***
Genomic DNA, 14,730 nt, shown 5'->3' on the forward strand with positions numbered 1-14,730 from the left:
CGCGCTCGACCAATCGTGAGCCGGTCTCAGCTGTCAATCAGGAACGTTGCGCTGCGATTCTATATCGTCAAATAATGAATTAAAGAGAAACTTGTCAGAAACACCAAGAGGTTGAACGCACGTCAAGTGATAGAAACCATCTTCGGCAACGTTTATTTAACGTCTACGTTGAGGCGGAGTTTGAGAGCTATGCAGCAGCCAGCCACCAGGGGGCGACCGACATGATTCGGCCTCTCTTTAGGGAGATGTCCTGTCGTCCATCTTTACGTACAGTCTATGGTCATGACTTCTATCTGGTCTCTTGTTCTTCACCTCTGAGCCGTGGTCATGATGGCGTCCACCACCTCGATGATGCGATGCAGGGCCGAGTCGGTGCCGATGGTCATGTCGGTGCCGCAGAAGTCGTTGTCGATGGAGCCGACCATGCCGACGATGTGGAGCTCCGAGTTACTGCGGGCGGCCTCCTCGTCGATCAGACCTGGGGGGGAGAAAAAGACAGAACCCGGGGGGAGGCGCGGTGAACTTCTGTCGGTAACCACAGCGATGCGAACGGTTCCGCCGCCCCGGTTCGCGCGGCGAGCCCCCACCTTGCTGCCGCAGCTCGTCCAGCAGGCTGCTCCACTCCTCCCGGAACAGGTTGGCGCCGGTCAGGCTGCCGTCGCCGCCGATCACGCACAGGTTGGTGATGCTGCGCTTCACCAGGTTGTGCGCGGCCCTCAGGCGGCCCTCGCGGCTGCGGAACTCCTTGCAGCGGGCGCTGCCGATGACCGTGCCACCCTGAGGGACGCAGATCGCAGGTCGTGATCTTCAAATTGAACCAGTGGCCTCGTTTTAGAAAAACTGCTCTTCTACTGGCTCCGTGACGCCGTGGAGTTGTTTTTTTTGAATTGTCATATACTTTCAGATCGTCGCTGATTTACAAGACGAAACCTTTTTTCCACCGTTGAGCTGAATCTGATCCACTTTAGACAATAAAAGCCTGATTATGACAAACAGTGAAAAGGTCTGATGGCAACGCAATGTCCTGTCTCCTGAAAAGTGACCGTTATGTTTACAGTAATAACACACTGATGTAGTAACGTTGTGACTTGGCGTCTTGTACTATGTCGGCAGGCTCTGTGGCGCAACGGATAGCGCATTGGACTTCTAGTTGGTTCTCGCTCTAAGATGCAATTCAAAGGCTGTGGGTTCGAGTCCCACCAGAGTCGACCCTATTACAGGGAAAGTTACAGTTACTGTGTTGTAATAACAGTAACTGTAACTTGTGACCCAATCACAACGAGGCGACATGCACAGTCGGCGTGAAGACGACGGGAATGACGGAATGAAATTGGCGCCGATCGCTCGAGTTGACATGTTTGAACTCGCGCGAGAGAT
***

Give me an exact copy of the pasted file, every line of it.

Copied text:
Genomic DNA, 14,730 nt, shown 5'->3' on the forward strand with positions numbered 1-14,730 from the left:
CGCGCTCGACCAATCGTGAGCCGGTCTCAGCTGTCAATCAGGAACGTTGCGCTGCGATTCTATATCGTCAAATAATGAATTAAAGAGAAACTTGTCAGAAACACCAAGAGGTTGAACGCACGTCAAGTGATAGAAACCATCTTCGGCAACGTTTATTTAACGTCTACGTTGAGGCGGAGTTTGAGAGCTATGCAGCAGCCAGCCACCAGGGGGCGACCGACATGATTCGGCCTCTCTTTAGGGAGATGTCCTGTCGTCCATCTTTACGTACAGTCTATGGTCATGACTTCTATCTGGTCTCTTGTTCTTCACCTCTGAGCCGTGGTCATGATGGCGTCCACCACCTCGATGATGCGATGCAGGGCCGAGTCGGTGCCGATGGTCATGTCGGTGCCGCAGAAGTCGTTGTCGATGGAGCCGACCATGCCGACGATGTGGAGCTCCGAGTTACTGCGGGCGGCCTCCTCGTCGATCAGACCTGGGGGGGAGAAAAAGACAGAACCCGGGGGGAGGCGCGGTGAACTTCTGTCGGTAACCACAGCGATGCGAACGGTTCCGCCGCCCCGGTTCGCGCGGCGAGCCCCCACCTTGCTGCCGCAGCTCGTCCAGCAGGCTGCTCCACTCCTCCCGGAACAGGTTGGCGCCGGTCAGGCTGCCGTCGCCGCCGATCACGCACAGGTTGGTGATGCTGCGCTTCACCAGGTTGTGCGCGGCCCTCAGGCGGCCCTCGCGGCTGCGGAACTCCTTGCAGCGGGCGCTGCCGATGACCGTGCCACCCTGAGGGACGCAGATCGCAGGTCGTGATCTTCAAATTGAACCAGTGGCCTCGTTTTAGAAAAACTGCTCTTCTACTGGCTCCGTGACGCCGTGGAGTTGTTTTTTTTGAATTGTCATATACTTTCAGATCGTCGCTGATTTACAAGACGAAACCTTTTTTCCACCGTTGAGCTGAATCTGATCCACTTTAGACAATAAAAGCCTGATTATGACAAACAGTGAAAAGGTCTGATGGCAACGCAATGTCCTGTCTCCTGAAAAGTGACCGTTATGTTTACAGTAATAACACACTGATGTAGTAACGTTGTGACTTGGCGTCTTGTACTATGTCGGCAGGCTCTGTGGCGCAACGGATAGCGCATTGGACTTCTAGTTGGTTCTCGCTCTAAGATGCAATTCAAAGGCTGTGGGTTCGAGTCCCACCAGAGTCGACCCTATTACAGGGAAAGTTACAGTTACTGTGTTGTAATAACAGTAACTGTAACTTGTGACCCAATCACAACGAGGCGACATGCACAGTCGGCGTGAAGACGACGGGAATGACGGAATGAAATTGGCGCCGATCGCTCGAGTTGACATGTTTGAACTCGCGCGAGAGAT